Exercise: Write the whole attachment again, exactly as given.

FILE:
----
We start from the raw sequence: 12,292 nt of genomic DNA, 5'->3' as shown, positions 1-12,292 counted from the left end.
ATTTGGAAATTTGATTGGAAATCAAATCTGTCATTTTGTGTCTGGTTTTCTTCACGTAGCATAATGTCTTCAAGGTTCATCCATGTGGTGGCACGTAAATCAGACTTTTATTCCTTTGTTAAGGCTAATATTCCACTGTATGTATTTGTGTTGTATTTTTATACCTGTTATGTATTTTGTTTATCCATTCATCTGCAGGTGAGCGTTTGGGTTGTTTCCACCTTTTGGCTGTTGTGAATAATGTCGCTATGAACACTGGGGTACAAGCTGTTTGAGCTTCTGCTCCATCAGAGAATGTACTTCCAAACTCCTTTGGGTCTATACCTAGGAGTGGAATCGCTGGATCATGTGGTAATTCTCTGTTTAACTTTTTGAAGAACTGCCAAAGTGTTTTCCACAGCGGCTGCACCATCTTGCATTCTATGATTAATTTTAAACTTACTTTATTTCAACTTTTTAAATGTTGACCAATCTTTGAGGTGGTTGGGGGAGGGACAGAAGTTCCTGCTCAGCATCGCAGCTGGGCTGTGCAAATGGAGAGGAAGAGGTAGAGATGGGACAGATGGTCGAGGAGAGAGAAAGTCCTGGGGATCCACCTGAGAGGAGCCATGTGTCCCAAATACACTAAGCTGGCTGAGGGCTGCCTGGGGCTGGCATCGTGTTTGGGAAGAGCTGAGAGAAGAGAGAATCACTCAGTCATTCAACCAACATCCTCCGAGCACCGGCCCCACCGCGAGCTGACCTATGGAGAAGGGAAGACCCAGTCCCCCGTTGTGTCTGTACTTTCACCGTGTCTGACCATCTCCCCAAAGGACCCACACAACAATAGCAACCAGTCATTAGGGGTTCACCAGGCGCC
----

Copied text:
We start from the raw sequence: 12,292 nt of genomic DNA, 5'->3' as shown, positions 1-12,292 counted from the left end.
ATTTGGAAATTTGATTGGAAATCAAATCTGTCATTTTGTGTCTGGTTTTCTTCACGTAGCATAATGTCTTCAAGGTTCATCCATGTGGTGGCACGTAAATCAGACTTTTATTCCTTTGTTAAGGCTAATATTCCACTGTATGTATTTGTGTTGTATTTTTATACCTGTTATGTATTTTGTTTATCCATTCATCTGCAGGTGAGCGTTTGGGTTGTTTCCACCTTTTGGCTGTTGTGAATAATGTCGCTATGAACACTGGGGTACAAGCTGTTTGAGCTTCTGCTCCATCAGAGAATGTACTTCCAAACTCCTTTGGGTCTATACCTAGGAGTGGAATCGCTGGATCATGTGGTAATTCTCTGTTTAACTTTTTGAAGAACTGCCAAAGTGTTTTCCACAGCGGCTGCACCATCTTGCATTCTATGATTAATTTTAAACTTACTTTATTTCAACTTTTTAAATGTTGACCAATCTTTGAGGTGGTTGGGGGAGGGACAGAAGTTCCTGCTCAGCATCGCAGCTGGGCTGTGCAAATGGAGAGGAAGAGGTAGAGATGGGACAGATGGTCGAGGAGAGAGAAAGTCCTGGGGATCCACCTGAGAGGAGCCATGTGTCCCAAATACACTAAGCTGGCTGAGGGCTGCCTGGGGCTGGCATCGTGTTTGGGAAGAGCTGAGAGAAGAGAGAATCACTCAGTCATTCAACCAACATCCTCCGAGCACCGGCCCCACCGCGAGCTGACCTATGGAGAAGGGAAGACCCAGTCCCCCGTTGTGTCTGTACTTTCACCGTGTCTGACCATCTCCCCAAAGGACCCACACAACAATAGCAACCAGTCATTAGGGGTTCACCAGGCGCC